Some details call for close examination. Going back to 30 December 2019, the first hint of the mystery pneumonia did not come from an official announcement, but an emergency notice circulating among the masses, purportedly from the Wuhan Municipal Health Commission. Only on the afternoon of 31 December — after Chinese media picked up this news — did the Wuhan authorities make its first announcement, with 27 people already infected. What does it mean, when media reports break news before official announcements? If the news had not circulated among the masses and the media did not expose it, what would the situation be?
The day after the outbreak was exposed, the Wuhan police announced that eight members of the public were under investigation for spreading rumours that SARS was back. We now know that the mystery pneumonia is not SARS. But does the immediate reaction of the Wuhan authorities show that they put public order and the need to maintain societal peace and calm above all else?
On 20 January 2020, Chinese pulmonologist Zhong Nanshan revealed for the first time that medical personnel had been infected. The Wuhan authorities only announced the next day that there were 15 confirmed cases among medical personnel. Previously, the authorities stuck to vague lines such as “not ruling out the possibility of limited human-to-human transmission”, and “relatively low risk of sustained human-to-human transmission”, without revealing key evidence of medical staff getting infected. Global Times editor Hu Xijin questioned whether the Wuhan Municipal Health Commission would have continued to hide this information if Zhong had not raised a red flag.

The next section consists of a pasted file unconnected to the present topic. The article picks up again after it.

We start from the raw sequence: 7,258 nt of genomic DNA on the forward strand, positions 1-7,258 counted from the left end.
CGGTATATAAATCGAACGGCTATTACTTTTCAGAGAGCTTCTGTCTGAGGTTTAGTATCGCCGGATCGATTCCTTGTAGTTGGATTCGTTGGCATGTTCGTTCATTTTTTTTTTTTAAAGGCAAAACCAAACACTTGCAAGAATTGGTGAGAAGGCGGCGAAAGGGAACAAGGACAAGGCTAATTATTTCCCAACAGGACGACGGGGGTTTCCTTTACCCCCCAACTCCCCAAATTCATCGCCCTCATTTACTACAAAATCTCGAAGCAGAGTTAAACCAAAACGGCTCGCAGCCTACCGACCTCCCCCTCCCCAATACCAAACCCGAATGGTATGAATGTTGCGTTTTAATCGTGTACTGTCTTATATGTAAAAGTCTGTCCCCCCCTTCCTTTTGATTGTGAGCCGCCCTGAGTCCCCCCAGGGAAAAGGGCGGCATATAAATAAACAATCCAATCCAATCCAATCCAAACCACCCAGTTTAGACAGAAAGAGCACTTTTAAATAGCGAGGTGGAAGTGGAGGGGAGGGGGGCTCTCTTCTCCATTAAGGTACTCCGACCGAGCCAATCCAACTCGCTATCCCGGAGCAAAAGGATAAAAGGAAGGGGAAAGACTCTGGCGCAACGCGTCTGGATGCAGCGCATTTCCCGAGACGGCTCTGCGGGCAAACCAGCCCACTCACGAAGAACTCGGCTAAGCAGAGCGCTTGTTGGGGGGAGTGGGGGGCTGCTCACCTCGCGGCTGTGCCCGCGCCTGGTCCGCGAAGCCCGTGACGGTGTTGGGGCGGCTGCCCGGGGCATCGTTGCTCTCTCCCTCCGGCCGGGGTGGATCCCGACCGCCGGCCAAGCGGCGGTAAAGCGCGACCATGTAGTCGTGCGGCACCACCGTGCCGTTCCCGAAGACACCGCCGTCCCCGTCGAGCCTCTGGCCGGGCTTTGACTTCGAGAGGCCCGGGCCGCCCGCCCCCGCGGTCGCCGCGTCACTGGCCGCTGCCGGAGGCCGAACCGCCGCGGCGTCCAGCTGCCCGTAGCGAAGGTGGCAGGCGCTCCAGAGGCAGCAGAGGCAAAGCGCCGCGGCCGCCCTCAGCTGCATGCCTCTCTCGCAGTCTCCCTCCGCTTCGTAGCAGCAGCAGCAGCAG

Wuhan only began infrared temperature screening for airports, train stations, and long-distance buses on 14 January, and set up a disease control centre only on 21 January to check people moving in and out of Wuhan. But by then, the carriers of the virus had already gone as far as the US. What assessment do we give to the speed and effectiveness of this crisis response?
Initially, local hospitals were equally lacking in vigilance and professionalism. Sanlian Lifeweek Magazine (三联生活周刊) yesterday ran a shocking report — interviewees described how infected people lied to the hospital and hid the fact that they worked at Huanan Seafood Market (said to be the source of the virus) in order to get treatment, while confirmed cases were not quarantined at all in a crowded hospital setting, and a doctor was asked to explain himself to the authorities after expressing concern about the outbreak on social media.
Is all this due to slow response, or the intention to hide facts? From the hospital lapses to the downplaying and delayed reaction from the local public health department, every single factor has come together and evolved into the worrying Wuhan outbreak. Do we have to suffer again the lessons from SARS 17 years ago? On the bright side, given that China’s top health experts have been activated following clear instructions from China’s top leader, the people of China and the world can only hope that information will be sufficient and responses will become stronger and more effective.
Wuhan has since imposed a massive quarantine to stop the spread of the virus. Starting on 23 January at 10 am, all bus, subway, ferry and long-distance bus systems in the city of 11 million people will be suspended, and authorities have asked residents to stay in the city.